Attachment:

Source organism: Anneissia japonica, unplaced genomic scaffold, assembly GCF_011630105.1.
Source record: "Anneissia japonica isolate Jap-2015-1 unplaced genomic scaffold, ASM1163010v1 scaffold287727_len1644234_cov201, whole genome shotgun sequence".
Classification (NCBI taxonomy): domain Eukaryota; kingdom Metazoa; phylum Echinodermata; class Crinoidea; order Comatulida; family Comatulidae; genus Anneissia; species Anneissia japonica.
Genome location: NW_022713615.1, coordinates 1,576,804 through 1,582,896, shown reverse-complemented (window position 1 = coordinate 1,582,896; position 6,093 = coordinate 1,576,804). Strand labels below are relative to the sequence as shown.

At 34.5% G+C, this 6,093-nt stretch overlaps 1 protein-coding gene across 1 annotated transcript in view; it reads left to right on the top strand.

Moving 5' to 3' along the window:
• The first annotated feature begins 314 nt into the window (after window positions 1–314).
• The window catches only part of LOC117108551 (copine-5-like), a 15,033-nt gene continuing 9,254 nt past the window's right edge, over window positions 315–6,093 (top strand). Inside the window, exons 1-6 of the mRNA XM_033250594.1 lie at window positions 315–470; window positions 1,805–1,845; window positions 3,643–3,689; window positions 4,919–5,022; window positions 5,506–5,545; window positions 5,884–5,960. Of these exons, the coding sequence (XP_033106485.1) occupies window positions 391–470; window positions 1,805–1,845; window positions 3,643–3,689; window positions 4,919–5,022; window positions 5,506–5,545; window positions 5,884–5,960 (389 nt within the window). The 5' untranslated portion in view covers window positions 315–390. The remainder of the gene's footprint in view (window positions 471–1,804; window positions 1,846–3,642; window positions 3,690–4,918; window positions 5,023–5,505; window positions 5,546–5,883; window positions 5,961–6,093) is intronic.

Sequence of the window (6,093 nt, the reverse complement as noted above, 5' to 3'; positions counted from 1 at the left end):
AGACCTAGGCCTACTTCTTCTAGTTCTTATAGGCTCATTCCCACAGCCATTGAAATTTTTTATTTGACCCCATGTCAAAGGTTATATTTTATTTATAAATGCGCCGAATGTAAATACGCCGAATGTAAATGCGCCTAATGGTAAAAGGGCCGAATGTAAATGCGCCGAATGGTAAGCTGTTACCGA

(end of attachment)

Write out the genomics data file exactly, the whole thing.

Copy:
Source organism: Anneissia japonica, unplaced genomic scaffold, assembly GCF_011630105.1.
Source record: "Anneissia japonica isolate Jap-2015-1 unplaced genomic scaffold, ASM1163010v1 scaffold287727_len1644234_cov201, whole genome shotgun sequence".
Classification (NCBI taxonomy): domain Eukaryota; kingdom Metazoa; phylum Echinodermata; class Crinoidea; order Comatulida; family Comatulidae; genus Anneissia; species Anneissia japonica.
Genome location: NW_022713615.1, coordinates 1,576,804 through 1,582,896, shown reverse-complemented (window position 1 = coordinate 1,582,896; position 6,093 = coordinate 1,576,804). Strand labels below are relative to the sequence as shown.

At 34.5% G+C, this 6,093-nt stretch overlaps 1 protein-coding gene across 1 annotated transcript in view; it reads left to right on the top strand.

Moving 5' to 3' along the window:
• The first annotated feature begins 314 nt into the window (after window positions 1–314).
• The window catches only part of LOC117108551 (copine-5-like), a 15,033-nt gene continuing 9,254 nt past the window's right edge, over window positions 315–6,093 (top strand). Inside the window, exons 1-6 of the mRNA XM_033250594.1 lie at window positions 315–470; window positions 1,805–1,845; window positions 3,643–3,689; window positions 4,919–5,022; window positions 5,506–5,545; window positions 5,884–5,960. Of these exons, the coding sequence (XP_033106485.1) occupies window positions 391–470; window positions 1,805–1,845; window positions 3,643–3,689; window positions 4,919–5,022; window positions 5,506–5,545; window positions 5,884–5,960 (389 nt within the window). The 5' untranslated portion in view covers window positions 315–390. The remainder of the gene's footprint in view (window positions 471–1,804; window positions 1,846–3,642; window positions 3,690–4,918; window positions 5,023–5,505; window positions 5,546–5,883; window positions 5,961–6,093) is intronic.

Sequence of the window (6,093 nt, the reverse complement as noted above, 5' to 3'; positions counted from 1 at the left end):
AGACCTAGGCCTACTTCTTCTAGTTCTTATAGGCTCATTCCCACAGCCATTGAAATTTTTTATTTGACCCCATGTCAAAGGTTATATTTTATTTATAAATGCGCCGAATGTAAATACGCCGAATGTAAATGCGCCTAATGGTAAAAGGGCCGAATGTAAATGCGCCGAATGGTAAGCTGTTACCGA